United Nations chief Antonio Guterres said that a Russian nuclear strike in Ukraine would lead to a global conflagration.
“I believe that if nuclear weapons will be used, there is probably no U.N. able to respond anymore,” U.N. Secretary-General Antonio Guterres said.
“We might all not be here anymore.”
Guterres’s remarks came while traveling in Japan to observe the anniversary of the United States’ use of an atomic bomb to destroy Hiroshima during the Second World War.
As The Washington Examiner reported:
International anxiety about the Kremlin’s potential to use weapons of mass destruction has festered for months as the U.S. and European states have equipped Ukrainian forces to thwart the main objectives of the invading Russian forces while tempering the weapons transfers in a bid to avoid Russian retaliation.
“In Hiroshima, I made two concrete asks: First, ask [the] nuclear-armed countries to commit to no-first-use of nuclear weapons and ask nuclear-armed countries never to use or threaten non-nuclear-armed countries with the use of nuclear weapons, with full transparency in relation to their arsenals,” Guterres said.
“I hope these asks will be taken seriously because we are witnessing a radicalization in the geopolitical situation that makes the risk of a nuclear war again something we cannot completely forget.”
The value of “no-first-use” policies is a subject of debate among American policymakers, as the formal pledge not to be the first country to use a nuclear weapon in a conflict could lead other countries to believe they can win a war if the U.S. doesn’t have a strong enough conventional military presence in a given conflict zone.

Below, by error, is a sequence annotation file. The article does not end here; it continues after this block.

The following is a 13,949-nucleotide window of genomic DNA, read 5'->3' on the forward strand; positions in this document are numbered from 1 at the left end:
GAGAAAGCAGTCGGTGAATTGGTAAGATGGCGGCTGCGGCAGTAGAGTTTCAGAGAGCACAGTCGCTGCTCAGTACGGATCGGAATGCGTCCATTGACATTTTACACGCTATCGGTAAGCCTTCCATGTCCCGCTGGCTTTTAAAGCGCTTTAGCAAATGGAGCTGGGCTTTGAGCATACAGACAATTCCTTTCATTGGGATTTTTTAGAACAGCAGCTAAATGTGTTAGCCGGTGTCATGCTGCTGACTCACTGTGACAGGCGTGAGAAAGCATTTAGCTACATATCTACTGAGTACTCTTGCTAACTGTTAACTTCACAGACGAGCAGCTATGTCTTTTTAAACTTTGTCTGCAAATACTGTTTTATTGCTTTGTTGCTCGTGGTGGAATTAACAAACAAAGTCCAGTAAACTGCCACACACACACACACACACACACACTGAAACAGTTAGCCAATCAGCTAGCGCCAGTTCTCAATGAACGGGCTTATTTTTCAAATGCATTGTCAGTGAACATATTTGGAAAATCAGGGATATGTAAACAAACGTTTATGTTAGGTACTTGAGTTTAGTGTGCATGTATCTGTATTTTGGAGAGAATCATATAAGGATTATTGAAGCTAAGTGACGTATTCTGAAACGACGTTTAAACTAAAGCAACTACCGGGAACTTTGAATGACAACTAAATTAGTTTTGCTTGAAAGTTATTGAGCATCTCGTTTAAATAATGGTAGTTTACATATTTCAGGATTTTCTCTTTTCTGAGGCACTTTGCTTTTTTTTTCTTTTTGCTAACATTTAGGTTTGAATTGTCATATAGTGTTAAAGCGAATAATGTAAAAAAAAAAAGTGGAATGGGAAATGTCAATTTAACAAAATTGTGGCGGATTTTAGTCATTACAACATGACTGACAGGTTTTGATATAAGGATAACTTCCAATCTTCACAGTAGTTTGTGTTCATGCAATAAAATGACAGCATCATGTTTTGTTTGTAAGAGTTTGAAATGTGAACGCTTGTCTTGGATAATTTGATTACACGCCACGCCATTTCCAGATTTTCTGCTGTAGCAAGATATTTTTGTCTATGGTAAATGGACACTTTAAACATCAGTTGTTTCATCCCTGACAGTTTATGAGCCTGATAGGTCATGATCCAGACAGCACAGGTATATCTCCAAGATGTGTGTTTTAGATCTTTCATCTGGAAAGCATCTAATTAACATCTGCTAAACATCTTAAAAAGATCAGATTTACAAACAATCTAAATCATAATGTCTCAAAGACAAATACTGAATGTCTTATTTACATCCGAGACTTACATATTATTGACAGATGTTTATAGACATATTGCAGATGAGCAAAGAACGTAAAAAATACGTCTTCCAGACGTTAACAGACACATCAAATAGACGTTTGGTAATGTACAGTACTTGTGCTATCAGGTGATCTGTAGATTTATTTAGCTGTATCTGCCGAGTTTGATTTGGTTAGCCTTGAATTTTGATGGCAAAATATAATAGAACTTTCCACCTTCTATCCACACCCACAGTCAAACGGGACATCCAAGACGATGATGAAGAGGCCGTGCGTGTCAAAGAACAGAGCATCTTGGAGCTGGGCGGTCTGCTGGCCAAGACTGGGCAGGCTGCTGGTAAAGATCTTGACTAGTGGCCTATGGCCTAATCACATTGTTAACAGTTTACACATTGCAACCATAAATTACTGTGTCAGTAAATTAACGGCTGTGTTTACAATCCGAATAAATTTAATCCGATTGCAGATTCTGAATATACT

Russian Nuclear Strike
As the outlet noted:
Scenarios involving a Russian nuclear strike have derived plausibility from Russian President Vladimir Putin’s intermittent references to Moscow’s nuclear arsenal, as well as the NATO member-state assessments that the Kremlin has embraced a theory that so-called tactical nuclear weapons could be used in Europe without provoking a nuclear retaliation from the U.S. And as the war has unfolded, Ukraine’s battlefield successes have raised the possibility that Kyiv can launch counterattacks to reclaim territory lost in the first weeks of the war.
“The Ukrainians are starting to put some pressure down south, and the Russians have been forced to redeploy their forces down there,” Undersecretary of Defense for Policy Colin Kahl told reporters at the Pentagon.
“So yes, both sides are taking casualties, the war is the most intense conventional conflict in Europe since the Second World War, but the Ukrainians have a lot of advantages, not the least of which their will to fight.”
Guterres cast doubt on the idea that this limited agreement might lead to an end of the fighting.
“The difficult thing in relation to a ceasefire comes from a simple fact: Ukraine cannot accept a situation in which its territory is taken by another country, and the Russian Federation doesn’t seem ready to accept that the areas that Russian forces have taken will not be annexed by Russian Federation or give way to new independent states,” Guterres said.
“So these two positions, at the present moment, are not possible to conciliate.”
As The DailyFetched reported last week:
Guterres said the “nuclear danger” has not been seen “since the height of the Cold War,” adding the world is “one miscalculation away from nuclear annihilation.”
The U.N. chief issued the warning at the Tenth Review Conference for countries signed up to the nuclear Non-Proliferation Treaty (NPT).
Guterres highlighted some challenges facing global peace and security before noting that climate change, human rights violations, COVID, and current conflicts put the world under massive stress.
“Geopolitical tensions are reaching new highs,” Guterres said.